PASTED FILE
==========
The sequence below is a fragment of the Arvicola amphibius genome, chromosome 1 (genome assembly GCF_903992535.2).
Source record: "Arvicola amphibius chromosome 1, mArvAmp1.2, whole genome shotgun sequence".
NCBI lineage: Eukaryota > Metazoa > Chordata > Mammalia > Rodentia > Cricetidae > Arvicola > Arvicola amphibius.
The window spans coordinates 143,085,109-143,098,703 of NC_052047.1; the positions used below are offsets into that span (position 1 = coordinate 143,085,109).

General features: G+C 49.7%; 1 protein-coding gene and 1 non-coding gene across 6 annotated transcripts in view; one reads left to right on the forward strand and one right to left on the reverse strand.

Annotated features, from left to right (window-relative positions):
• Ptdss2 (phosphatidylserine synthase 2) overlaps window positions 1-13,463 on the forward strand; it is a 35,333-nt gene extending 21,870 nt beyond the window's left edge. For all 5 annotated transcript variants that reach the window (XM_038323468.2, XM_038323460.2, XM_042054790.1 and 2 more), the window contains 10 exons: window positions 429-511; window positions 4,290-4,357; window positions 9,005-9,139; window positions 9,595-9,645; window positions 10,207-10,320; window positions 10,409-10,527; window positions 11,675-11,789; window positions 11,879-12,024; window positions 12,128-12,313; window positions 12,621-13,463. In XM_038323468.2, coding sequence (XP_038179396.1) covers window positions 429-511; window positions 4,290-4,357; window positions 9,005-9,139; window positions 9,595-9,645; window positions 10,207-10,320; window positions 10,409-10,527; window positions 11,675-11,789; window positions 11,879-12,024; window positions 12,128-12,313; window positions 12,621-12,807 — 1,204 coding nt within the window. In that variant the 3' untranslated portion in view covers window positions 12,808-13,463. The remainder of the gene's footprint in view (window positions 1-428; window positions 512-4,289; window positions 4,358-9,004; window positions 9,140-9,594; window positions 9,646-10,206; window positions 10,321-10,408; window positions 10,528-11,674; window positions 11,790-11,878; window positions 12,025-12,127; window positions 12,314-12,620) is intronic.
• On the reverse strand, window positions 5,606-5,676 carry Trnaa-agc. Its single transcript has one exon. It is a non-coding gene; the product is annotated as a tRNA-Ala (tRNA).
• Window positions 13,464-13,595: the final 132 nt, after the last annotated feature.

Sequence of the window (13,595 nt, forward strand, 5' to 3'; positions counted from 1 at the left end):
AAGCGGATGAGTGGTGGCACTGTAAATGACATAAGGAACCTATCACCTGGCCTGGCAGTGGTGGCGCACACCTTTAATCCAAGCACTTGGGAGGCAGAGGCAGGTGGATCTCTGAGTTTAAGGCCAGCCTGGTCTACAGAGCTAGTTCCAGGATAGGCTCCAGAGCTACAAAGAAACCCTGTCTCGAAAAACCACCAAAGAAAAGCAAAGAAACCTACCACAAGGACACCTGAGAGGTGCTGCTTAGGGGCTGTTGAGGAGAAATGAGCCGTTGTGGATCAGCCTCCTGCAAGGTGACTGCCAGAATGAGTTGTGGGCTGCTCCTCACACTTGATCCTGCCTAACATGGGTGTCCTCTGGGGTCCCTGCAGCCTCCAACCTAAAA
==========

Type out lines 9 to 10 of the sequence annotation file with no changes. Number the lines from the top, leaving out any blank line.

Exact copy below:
• Window positions 13,464-13,595: the final 132 nt, after the last annotated feature.

Sequence of the window (13,595 nt, forward strand, 5' to 3'; positions counted from 1 at the left end):